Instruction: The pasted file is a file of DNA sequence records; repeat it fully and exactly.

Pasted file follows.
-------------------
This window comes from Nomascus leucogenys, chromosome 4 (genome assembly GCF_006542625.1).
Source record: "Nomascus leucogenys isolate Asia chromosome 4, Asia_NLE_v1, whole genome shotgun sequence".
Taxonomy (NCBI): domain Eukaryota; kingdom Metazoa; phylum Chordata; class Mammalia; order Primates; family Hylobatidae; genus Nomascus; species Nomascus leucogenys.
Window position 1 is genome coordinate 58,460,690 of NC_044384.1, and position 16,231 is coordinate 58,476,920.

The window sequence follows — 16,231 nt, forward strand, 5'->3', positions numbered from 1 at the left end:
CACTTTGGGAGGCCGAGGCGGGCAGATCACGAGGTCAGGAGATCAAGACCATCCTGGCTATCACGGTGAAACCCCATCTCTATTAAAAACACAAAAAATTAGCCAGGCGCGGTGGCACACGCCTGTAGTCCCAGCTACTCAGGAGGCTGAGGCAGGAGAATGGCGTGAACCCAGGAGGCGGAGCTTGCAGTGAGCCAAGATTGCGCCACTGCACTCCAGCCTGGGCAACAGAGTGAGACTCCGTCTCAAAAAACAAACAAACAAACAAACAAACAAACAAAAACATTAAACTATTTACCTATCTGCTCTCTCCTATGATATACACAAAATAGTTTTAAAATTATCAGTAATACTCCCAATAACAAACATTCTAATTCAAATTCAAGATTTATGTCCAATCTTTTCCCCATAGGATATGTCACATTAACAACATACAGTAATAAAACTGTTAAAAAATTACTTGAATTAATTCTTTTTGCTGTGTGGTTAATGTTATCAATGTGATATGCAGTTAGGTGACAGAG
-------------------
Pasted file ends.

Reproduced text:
This window comes from Nomascus leucogenys, chromosome 4 (genome assembly GCF_006542625.1).
Source record: "Nomascus leucogenys isolate Asia chromosome 4, Asia_NLE_v1, whole genome shotgun sequence".
Taxonomy (NCBI): domain Eukaryota; kingdom Metazoa; phylum Chordata; class Mammalia; order Primates; family Hylobatidae; genus Nomascus; species Nomascus leucogenys.
Window position 1 is genome coordinate 58,460,690 of NC_044384.1, and position 16,231 is coordinate 58,476,920.

The window sequence follows — 16,231 nt, forward strand, 5'->3', positions numbered from 1 at the left end:
CACTTTGGGAGGCCGAGGCGGGCAGATCACGAGGTCAGGAGATCAAGACCATCCTGGCTATCACGGTGAAACCCCATCTCTATTAAAAACACAAAAAATTAGCCAGGCGCGGTGGCACACGCCTGTAGTCCCAGCTACTCAGGAGGCTGAGGCAGGAGAATGGCGTGAACCCAGGAGGCGGAGCTTGCAGTGAGCCAAGATTGCGCCACTGCACTCCAGCCTGGGCAACAGAGTGAGACTCCGTCTCAAAAAACAAACAAACAAACAAACAAACAAACAAAAACATTAAACTATTTACCTATCTGCTCTCTCCTATGATATACACAAAATAGTTTTAAAATTATCAGTAATACTCCCAATAACAAACATTCTAATTCAAATTCAAGATTTATGTCCAATCTTTTCCCCATAGGATATGTCACATTAACAACATACAGTAATAAAACTGTTAAAAAATTACTTGAATTAATTCTTTTTGCTGTGTGGTTAATGTTATCAATGTGATATGCAGTTAGGTGACAGAG